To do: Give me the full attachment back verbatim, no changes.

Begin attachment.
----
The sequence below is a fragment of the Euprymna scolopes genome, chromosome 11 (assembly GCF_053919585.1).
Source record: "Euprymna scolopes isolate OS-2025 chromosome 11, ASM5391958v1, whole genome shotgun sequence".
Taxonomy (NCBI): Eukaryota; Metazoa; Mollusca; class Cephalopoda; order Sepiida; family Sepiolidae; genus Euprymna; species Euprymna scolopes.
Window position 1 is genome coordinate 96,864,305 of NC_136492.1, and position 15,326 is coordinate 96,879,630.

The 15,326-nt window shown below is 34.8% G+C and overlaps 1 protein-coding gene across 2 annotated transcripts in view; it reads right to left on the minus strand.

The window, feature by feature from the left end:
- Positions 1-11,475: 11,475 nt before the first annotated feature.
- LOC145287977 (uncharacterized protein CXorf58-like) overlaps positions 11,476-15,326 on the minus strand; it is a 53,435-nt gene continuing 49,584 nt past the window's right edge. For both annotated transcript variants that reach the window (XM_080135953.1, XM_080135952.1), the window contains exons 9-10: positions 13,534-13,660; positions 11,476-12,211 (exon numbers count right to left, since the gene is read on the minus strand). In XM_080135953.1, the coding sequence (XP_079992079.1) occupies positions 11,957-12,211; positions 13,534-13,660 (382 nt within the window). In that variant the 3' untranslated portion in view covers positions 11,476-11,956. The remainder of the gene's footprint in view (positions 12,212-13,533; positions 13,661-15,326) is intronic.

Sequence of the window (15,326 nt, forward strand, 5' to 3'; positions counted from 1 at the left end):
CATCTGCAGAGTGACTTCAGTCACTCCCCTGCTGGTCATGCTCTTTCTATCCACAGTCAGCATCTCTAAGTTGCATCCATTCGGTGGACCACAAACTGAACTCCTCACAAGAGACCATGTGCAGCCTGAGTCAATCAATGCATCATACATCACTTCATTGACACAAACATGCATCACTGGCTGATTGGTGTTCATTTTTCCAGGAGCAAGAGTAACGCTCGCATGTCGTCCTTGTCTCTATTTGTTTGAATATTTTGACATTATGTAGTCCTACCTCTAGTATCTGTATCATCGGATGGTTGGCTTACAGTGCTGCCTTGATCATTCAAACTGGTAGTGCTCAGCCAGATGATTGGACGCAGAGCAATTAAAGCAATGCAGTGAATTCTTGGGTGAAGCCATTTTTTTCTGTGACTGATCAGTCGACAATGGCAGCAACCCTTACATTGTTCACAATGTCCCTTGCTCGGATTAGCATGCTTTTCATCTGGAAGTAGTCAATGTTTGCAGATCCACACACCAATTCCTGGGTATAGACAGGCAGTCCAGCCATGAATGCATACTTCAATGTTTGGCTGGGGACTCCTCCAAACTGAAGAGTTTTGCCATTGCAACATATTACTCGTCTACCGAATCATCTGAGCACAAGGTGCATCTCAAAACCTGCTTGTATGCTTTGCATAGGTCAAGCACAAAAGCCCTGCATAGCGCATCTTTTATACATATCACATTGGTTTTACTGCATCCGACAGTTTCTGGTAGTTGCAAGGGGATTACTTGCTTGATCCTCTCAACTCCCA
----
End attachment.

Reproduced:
The sequence below is a fragment of the Euprymna scolopes genome, chromosome 11 (assembly GCF_053919585.1).
Source record: "Euprymna scolopes isolate OS-2025 chromosome 11, ASM5391958v1, whole genome shotgun sequence".
Taxonomy (NCBI): Eukaryota; Metazoa; Mollusca; class Cephalopoda; order Sepiida; family Sepiolidae; genus Euprymna; species Euprymna scolopes.
Window position 1 is genome coordinate 96,864,305 of NC_136492.1, and position 15,326 is coordinate 96,879,630.

The 15,326-nt window shown below is 34.8% G+C and overlaps 1 protein-coding gene across 2 annotated transcripts in view; it reads right to left on the minus strand.

The window, feature by feature from the left end:
- Positions 1-11,475: 11,475 nt before the first annotated feature.
- LOC145287977 (uncharacterized protein CXorf58-like) overlaps positions 11,476-15,326 on the minus strand; it is a 53,435-nt gene continuing 49,584 nt past the window's right edge. For both annotated transcript variants that reach the window (XM_080135953.1, XM_080135952.1), the window contains exons 9-10: positions 13,534-13,660; positions 11,476-12,211 (exon numbers count right to left, since the gene is read on the minus strand). In XM_080135953.1, the coding sequence (XP_079992079.1) occupies positions 11,957-12,211; positions 13,534-13,660 (382 nt within the window). In that variant the 3' untranslated portion in view covers positions 11,476-11,956. The remainder of the gene's footprint in view (positions 12,212-13,533; positions 13,661-15,326) is intronic.

Sequence of the window (15,326 nt, forward strand, 5' to 3'; positions counted from 1 at the left end):
CATCTGCAGAGTGACTTCAGTCACTCCCCTGCTGGTCATGCTCTTTCTATCCACAGTCAGCATCTCTAAGTTGCATCCATTCGGTGGACCACAAACTGAACTCCTCACAAGAGACCATGTGCAGCCTGAGTCAATCAATGCATCATACATCACTTCATTGACACAAACATGCATCACTGGCTGATTGGTGTTCATTTTTCCAGGAGCAAGAGTAACGCTCGCATGTCGTCCTTGTCTCTATTTGTTTGAATATTTTGACATTATGTAGTCCTACCTCTAGTATCTGTATCATCGGATGGTTGGCTTACAGTGCTGCCTTGATCATTCAAACTGGTAGTGCTCAGCCAGATGATTGGACGCAGAGCAATTAAAGCAATGCAGTGAATTCTTGGGTGAAGCCATTTTTTTCTGTGACTGATCAGTCGACAATGGCAGCAACCCTTACATTGTTCACAATGTCCCTTGCTCGGATTAGCATGCTTTTCATCTGGAAGTAGTCAATGTTTGCAGATCCACACACCAATTCCTGGGTATAGACAGGCAGTCCAGCCATGAATGCATACTTCAATGTTTGGCTGGGGACTCCTCCAAACTGAAGAGTTTTGCCATTGCAACATATTACTCGTCTACCGAATCATCTGAGCACAAGGTGCATCTCAAAACCTGCTTGTATGCTTTGCATAGGTCAAGCACAAAAGCCCTGCATAGCGCATCTTTTATACATATCACATTGGTTTTACTGCATCCGACAGTTTCTGGTAGTTGCAAGGGGATTACTTGCTTGATCCTCTCAACTCCCA